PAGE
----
Rape and Domestic Violence: Rape is punishable by up to 15 years in prison. The law recognizes spousal rape. The incidence of rape appeared to be infrequent, although there were no reliable statistics. Police investigate reported rape cases, which are then prosecuted under the law. As of September the Police Domestic Violence Unit reported one rape case. Nongovernmental organizations (NGOs) often reported a higher incidence of rape than did police reports. As of August the Women and Children Crisis Center reported three sexual assault cases.
The Family Protection Act, which came into force in July 2014, makes domestic violence a crime punishable by up to 12 months in prison, a fine of 2,000 pa’anga ($940), or both. Repeat offenders face up to three years in prison or a maximum fine of 10,000 pa’anga ($4,702). The act provides for protection from domestic violence, introduces protection orders, clarifies the duties of police, and promotes the health, safety, and well-being of domestic violence victims.
The police domestic violence unit has a “no-drop” policy in complaints of domestic assault--once filed, domestic violence cases cannot be dropped and proceed to prosecution in the magistrates’ courts. Following reports of abuse, the unit’s officers counsel victims. Male officers also counsel perpetrators. Police work with the National Center for Women and Children as well as the Women and Children Crisis Center to provide shelter for abused women, and girls and boys under age 14. Both centers operated a safe house for victims. As of August the Women and Children Crisis Center had 48 victims in their safe houses, eight women, 23 girls, and 17 boys. The Crisis Center also reported 163 total domestic violence cases. The Free Wesleyan Church operated a hotline for women in trouble, and the Salvation Army provided counseling and rehabilitation programs.
As of August statistics compiled by the Women and Children Crisis Center indicated that 184 persons received assistance from the center, but the Police Domestic Violence Unit reported 242 domestic violence cases.
Sexual Harassment: Sexual harassment is not a crime under the law, but physical sexual assault can be prosecuted as indecent assault. Sexual harassment within a domestic relationship is an offense. Complaints received by the police domestic violence unit indicated that sexual harassment of women sometimes occurred. As of August the Women and Children Crisis Center reported no cases of sexual harassment.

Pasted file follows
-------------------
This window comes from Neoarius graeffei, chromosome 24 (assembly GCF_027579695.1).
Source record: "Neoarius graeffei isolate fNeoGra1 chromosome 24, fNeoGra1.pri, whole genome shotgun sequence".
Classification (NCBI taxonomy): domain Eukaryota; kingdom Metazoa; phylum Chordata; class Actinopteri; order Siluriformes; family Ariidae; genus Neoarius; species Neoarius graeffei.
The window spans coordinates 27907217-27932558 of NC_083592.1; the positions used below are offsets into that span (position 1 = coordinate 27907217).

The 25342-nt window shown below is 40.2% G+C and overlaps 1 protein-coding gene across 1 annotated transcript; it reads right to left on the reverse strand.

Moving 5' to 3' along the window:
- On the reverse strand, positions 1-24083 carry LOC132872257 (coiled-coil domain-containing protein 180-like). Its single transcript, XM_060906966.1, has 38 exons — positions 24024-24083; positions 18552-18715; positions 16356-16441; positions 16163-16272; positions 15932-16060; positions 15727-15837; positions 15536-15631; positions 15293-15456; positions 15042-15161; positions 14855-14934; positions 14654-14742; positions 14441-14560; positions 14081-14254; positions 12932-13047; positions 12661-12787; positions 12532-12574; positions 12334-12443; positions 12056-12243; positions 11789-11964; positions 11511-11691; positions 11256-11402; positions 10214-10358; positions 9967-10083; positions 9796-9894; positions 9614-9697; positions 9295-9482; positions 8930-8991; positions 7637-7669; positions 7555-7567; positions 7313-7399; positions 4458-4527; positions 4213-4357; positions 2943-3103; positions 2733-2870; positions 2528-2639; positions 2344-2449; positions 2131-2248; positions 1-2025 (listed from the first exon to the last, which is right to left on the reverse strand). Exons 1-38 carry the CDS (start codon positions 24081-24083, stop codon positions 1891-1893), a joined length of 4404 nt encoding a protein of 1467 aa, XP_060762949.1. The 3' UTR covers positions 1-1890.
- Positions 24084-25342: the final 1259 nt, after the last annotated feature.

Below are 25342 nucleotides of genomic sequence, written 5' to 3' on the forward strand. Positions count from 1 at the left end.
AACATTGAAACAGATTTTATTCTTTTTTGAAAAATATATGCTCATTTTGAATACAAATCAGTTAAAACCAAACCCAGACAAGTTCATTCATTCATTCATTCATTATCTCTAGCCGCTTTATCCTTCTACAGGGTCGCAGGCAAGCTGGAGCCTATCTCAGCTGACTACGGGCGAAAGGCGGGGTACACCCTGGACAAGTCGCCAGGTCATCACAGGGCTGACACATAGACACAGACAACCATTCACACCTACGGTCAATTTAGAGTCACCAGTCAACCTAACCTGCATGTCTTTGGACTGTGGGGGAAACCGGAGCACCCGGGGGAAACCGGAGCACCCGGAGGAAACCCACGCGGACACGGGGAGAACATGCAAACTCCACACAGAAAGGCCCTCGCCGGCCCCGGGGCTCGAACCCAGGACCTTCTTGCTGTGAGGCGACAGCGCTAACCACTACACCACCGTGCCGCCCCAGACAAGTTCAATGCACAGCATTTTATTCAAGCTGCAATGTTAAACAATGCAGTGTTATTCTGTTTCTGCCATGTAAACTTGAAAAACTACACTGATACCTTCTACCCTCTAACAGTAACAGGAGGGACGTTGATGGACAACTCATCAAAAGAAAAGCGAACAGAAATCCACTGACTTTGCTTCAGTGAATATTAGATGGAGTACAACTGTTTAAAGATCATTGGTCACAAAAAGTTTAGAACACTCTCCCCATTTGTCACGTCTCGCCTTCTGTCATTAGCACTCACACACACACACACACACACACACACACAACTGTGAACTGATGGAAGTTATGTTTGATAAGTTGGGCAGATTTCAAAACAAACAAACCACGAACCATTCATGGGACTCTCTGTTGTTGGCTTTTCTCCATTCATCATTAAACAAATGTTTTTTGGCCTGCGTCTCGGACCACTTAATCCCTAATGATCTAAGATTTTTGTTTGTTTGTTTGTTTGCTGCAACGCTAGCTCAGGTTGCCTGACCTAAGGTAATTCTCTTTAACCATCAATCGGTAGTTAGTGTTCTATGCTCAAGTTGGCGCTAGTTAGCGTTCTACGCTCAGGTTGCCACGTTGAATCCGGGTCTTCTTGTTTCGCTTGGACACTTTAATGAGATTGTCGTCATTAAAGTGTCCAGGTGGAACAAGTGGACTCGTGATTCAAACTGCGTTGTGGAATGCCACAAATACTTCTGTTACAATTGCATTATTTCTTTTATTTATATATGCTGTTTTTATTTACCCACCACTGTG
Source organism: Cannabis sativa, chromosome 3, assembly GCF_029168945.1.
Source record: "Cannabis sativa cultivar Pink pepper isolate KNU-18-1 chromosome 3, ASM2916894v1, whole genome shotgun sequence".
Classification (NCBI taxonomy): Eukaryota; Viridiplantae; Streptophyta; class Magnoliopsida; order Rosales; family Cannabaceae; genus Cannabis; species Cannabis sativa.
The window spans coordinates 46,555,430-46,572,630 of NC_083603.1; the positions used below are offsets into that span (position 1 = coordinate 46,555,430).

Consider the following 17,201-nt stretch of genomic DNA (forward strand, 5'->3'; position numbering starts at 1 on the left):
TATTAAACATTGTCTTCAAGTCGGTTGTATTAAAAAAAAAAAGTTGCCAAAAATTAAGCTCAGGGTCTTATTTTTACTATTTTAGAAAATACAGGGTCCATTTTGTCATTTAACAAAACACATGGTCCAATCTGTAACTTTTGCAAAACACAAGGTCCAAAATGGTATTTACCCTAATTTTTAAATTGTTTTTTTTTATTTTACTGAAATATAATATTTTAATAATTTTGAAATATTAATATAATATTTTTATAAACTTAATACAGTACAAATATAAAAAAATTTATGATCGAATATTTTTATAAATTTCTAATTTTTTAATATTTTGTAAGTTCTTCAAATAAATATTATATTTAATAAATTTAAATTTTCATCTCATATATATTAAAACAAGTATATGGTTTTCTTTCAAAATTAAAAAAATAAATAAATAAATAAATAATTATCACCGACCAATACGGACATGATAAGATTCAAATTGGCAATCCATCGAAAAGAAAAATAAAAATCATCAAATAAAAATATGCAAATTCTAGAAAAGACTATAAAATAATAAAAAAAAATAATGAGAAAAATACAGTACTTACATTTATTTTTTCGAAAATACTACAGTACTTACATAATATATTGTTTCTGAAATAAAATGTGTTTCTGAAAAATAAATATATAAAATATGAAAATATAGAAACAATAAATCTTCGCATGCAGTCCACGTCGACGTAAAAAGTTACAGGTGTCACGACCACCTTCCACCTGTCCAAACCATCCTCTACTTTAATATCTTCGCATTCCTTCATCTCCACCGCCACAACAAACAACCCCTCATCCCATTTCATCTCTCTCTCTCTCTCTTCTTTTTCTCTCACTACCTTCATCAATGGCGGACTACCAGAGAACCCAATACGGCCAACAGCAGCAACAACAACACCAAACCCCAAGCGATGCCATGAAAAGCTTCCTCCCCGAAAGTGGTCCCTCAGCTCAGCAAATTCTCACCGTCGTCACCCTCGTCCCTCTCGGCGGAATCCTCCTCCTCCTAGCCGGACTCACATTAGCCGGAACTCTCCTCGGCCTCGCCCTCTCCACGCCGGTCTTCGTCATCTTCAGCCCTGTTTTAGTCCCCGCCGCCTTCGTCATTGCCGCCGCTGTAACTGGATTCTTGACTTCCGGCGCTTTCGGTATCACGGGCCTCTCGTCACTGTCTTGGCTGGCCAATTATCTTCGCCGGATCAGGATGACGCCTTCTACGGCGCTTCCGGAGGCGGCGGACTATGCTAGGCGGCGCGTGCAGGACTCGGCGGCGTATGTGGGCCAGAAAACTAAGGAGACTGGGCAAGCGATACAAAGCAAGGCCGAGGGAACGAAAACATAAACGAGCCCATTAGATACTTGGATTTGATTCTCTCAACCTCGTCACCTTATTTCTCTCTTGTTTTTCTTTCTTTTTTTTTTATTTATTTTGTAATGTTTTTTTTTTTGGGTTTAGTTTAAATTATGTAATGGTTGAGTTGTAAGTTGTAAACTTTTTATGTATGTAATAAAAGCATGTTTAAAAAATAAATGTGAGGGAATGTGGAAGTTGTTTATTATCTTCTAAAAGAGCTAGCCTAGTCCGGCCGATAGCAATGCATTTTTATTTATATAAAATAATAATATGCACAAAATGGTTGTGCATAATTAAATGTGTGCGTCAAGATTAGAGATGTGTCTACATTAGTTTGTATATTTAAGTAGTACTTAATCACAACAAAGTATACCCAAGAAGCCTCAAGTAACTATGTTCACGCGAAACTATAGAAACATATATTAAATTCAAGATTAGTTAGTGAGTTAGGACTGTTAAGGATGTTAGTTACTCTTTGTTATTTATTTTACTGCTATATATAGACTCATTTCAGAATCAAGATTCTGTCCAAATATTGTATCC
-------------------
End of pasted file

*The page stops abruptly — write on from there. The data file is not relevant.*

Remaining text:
Reproductive Rights: In general, couples and individuals have the right to decide the number, spacing, and timing of their children; manage their reproductive health; and to have the information and means to do so, free from discrimination, coercion, and violence. Public hospitals, health centers, and several local and international NGOs provided free information about and access to contraception; however, under a Ministry of Health policy, a woman is not permitted to undergo a tubal ligation at a public hospital without the consent of her husband or, in his absence, her male next of kin. Spousal consent is not required for men to undergo a vasectomy. Public hospitals and health centers provide free prenatal, obstetric, and postpartum care. Many pregnant women reportedly did not seek these services, and availability of these services was reduced in the outer islands, which anecdotally contributed to a high maternal mortality rate of 120 deaths per 100,000 live births. According to data published by the World Health Organization, skilled health personnel attend 99 percent of births although not in the outer islands.
Discrimination: Inheritance laws, especially those concerned with land, discriminate against women. Women can lease land, but inheritance rights pass through the male heirs only. Under the inheritance laws, the claim to a father’s estate by a male child born out of wedlock takes precedence over the claim of the deceased’s widow or daughter. If there are no male relatives, a widow is entitled to remain on her husband’s land as long as she does not remarry and remains celibate. Both the inheritance laws and the land rights laws increased economic discrimination that women experienced in terms of their ability to access credit, and own and operate businesses.
Discrimination with respect to employment and wages occurred with respect to women (see section 7.d.). Women who rose to positions of leadership often had links with the nobility. Some female commoners held senior leadership positions in businesses and government.